April 2010
Volume 51, Issue 13
Free
ARVO Annual Meeting Abstract  |   April 2010
Synaptic Vesicle Pools Associated With SNARE Complexes in Bipolar Cells
Author Affiliations & Notes
  • P. Datta
    Neurobiology and Anatomy, University of Texas at Houston, Houston, Texas
  • L. Curtis
    Neurobiology and Anatomy, University of Texas at Houston, Houston, Texas
  • R. Janz
    Neurobiology and Anatomy, University of Texas at Houston, Houston, Texas
  • R. Heidelberger
    Neurobiology and Anatomy, University of Texas at Houston, Houston, Texas
  • Footnotes
    Commercial Relationships  P. Datta, None; L. Curtis, None; R. Janz, None; R. Heidelberger, None.
  • Footnotes
    Support  NIH Grant EY012128 and EY016452
Investigative Ophthalmology & Visual Science April 2010, Vol.51, 4124. doi:
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      P. Datta, L. Curtis, R. Janz, R. Heidelberger; Synaptic Vesicle Pools Associated With SNARE Complexes in Bipolar Cells. Invest. Ophthalmol. Vis. Sci. 2010;51(13):4124.

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Abstract

Purpose: : Neurotransmitter release occurs via SNARE (Soluble N-ethylmaleimide-sensitive factor Attachment protein REceptor) complex-mediated exocytosis. In bipolar cells, three kinetic components of release have been described that are attributed to the fusion of vesicles that are docked and ribbon-associated (the rapidly-releasing pool; RRP), followed by the recruitment and fusion of other ribbon-associated vesicles (the releasable pool; RP) and those in the cytoplasm. To better understand the organization of vesicle pools at a ribbon synapse, we asked which components are sensitive to a SNARE-competing peptide.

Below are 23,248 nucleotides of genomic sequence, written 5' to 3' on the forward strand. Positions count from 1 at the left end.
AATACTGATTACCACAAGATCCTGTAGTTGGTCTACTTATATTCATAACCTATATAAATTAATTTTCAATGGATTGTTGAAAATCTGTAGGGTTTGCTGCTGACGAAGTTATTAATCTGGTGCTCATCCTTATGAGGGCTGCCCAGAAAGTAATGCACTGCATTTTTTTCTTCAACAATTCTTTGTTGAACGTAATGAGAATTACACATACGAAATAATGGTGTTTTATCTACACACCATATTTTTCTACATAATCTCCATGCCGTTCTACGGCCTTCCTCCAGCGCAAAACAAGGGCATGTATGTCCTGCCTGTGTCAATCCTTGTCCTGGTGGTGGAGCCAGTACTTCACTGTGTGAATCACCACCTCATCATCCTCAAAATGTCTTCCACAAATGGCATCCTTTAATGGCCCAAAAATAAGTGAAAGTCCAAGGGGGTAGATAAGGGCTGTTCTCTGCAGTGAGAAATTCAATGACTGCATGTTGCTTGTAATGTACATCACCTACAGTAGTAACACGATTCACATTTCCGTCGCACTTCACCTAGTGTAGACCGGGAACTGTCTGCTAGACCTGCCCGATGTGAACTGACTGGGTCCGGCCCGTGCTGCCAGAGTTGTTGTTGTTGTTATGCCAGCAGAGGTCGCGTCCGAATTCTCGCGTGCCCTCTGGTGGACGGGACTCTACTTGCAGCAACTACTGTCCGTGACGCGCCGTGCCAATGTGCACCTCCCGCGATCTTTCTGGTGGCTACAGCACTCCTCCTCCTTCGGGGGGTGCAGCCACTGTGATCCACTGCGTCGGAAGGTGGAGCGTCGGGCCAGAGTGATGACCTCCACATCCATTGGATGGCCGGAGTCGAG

Methods: : Membrane capacitance and calcium current were monitored in isolated goldfish bipolar cell synaptic terminals. Terminals were dialyzed with a peptide derived from the N-terminal part of the SNARE domain of the goldfish syntaxin 3B (synt3B) via the patch pipette. A scrambled peptide served as control. A stimulus train designed to capture the three components of release was given every 60s.

Results: : One minute after break-in, synt3B terminals exhibited a decrease in the total extent of exocytosis evoked by the train compared to controls. Closer examination of synt3B terminals revealed that the first two components of release were intact, while the third was inhibited (p<0.05). With subsequent trains, there was progressive decrease in the first two components of release in synt3B terminals relative to controls. These changes could not be attributed to a decrease in calcium current. By the third stimulus train, 180s after break-in, the RRP and RP were significantly reduced relative to controls (p<0.002). However, when the first stimulus was given at 180s, there was no decrease in the size of the RRP and RP, indicating that the block by the synt3B peptide required activity-dependent vesicle turnover.

Conclusions: : In contrast to vesicles in the cytoplasmic reserve, vesicles in both the RRP and RP are initially resistant to the synt3B peptide. However, the SNARE-competing peptide inhibits exocytosis from these two pools in an activity-dependent manner. This raises the question of how vesicles presumed to be in a ribbon-associated pool have preformed SNARE complexes.

Keywords: bipolar cells • synapse • neurotransmitters/neurotransmitter systems 
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